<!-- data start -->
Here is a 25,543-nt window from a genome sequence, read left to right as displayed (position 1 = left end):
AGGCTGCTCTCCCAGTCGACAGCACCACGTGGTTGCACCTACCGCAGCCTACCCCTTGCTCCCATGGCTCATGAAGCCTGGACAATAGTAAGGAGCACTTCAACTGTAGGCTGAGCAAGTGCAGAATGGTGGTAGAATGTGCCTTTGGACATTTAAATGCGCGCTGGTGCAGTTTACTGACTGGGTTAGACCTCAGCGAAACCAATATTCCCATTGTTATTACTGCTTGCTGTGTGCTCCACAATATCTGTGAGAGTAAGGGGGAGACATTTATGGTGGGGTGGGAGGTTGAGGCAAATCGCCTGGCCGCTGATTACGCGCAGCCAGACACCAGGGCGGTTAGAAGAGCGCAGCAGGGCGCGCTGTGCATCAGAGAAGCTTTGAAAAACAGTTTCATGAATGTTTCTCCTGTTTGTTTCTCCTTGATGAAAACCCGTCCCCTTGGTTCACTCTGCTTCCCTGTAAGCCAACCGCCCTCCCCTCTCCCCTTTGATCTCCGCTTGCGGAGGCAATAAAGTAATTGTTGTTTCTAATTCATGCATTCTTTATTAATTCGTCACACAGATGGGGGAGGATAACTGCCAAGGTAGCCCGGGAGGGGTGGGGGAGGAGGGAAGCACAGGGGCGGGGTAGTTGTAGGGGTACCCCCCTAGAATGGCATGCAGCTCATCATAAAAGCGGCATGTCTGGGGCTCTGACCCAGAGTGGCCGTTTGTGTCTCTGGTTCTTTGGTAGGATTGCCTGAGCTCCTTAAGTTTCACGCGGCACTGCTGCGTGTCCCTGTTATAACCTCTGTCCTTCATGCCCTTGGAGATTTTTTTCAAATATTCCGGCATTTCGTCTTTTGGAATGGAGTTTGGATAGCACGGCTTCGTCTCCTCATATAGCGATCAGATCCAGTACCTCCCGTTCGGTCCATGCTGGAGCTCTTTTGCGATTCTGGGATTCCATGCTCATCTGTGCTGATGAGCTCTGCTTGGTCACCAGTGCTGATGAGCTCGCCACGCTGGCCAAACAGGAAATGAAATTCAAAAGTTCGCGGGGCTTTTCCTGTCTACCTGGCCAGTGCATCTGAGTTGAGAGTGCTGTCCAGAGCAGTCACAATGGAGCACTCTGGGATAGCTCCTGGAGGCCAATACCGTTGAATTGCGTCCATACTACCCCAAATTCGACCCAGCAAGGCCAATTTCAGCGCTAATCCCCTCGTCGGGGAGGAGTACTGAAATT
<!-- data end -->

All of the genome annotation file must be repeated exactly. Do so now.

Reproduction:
Here is a 25,543-nt window from a genome sequence, read left to right as displayed (position 1 = left end):
AGGCTGCTCTCCCAGTCGACAGCACCACGTGGTTGCACCTACCGCAGCCTACCCCTTGCTCCCATGGCTCATGAAGCCTGGACAATAGTAAGGAGCACTTCAACTGTAGGCTGAGCAAGTGCAGAATGGTGGTAGAATGTGCCTTTGGACATTTAAATGCGCGCTGGTGCAGTTTACTGACTGGGTTAGACCTCAGCGAAACCAATATTCCCATTGTTATTACTGCTTGCTGTGTGCTCCACAATATCTGTGAGAGTAAGGGGGAGACATTTATGGTGGGGTGGGAGGTTGAGGCAAATCGCCTGGCCGCTGATTACGCGCAGCCAGACACCAGGGCGGTTAGAAGAGCGCAGCAGGGCGCGCTGTGCATCAGAGAAGCTTTGAAAAACAGTTTCATGAATGTTTCTCCTGTTTGTTTCTCCTTGATGAAAACCCGTCCCCTTGGTTCACTCTGCTTCCCTGTAAGCCAACCGCCCTCCCCTCTCCCCTTTGATCTCCGCTTGCGGAGGCAATAAAGTAATTGTTGTTTCTAATTCATGCATTCTTTATTAATTCGTCACACAGATGGGGGAGGATAACTGCCAAGGTAGCCCGGGAGGGGTGGGGGAGGAGGGAAGCACAGGGGCGGGGTAGTTGTAGGGGTACCCCCCTAGAATGGCATGCAGCTCATCATAAAAGCGGCATGTCTGGGGCTCTGACCCAGAGTGGCCGTTTGTGTCTCTGGTTCTTTGGTAGGATTGCCTGAGCTCCTTAAGTTTCACGCGGCACTGCTGCGTGTCCCTGTTATAACCTCTGTCCTTCATGCCCTTGGAGATTTTTTTCAAATATTCCGGCATTTCGTCTTTTGGAATGGAGTTTGGATAGCACGGCTTCGTCTCCTCATATAGCGATCAGATCCAGTACCTCCCGTTCGGTCCATGCTGGAGCTCTTTTGCGATTCTGGGATTCCATGCTCATCTGTGCTGATGAGCTCTGCTTGGTCACCAGTGCTGATGAGCTCGCCACGCTGGCCAAACAGGAAATGAAATTCAAAAGTTCGCGGGGCTTTTCCTGTCTACCTGGCCAGTGCATCTGAGTTGAGAGTGCTGTCCAGAGCAGTCACAATGGAGCACTCTGGGATAGCTCCTGGAGGCCAATACCGTTGAATTGCGTCCATACTACCCCAAATTCGACCCAGCAAGGCCAATTTCAGCGCTAATCCCCTCGTCGGGGAGGAGTACTGAAATT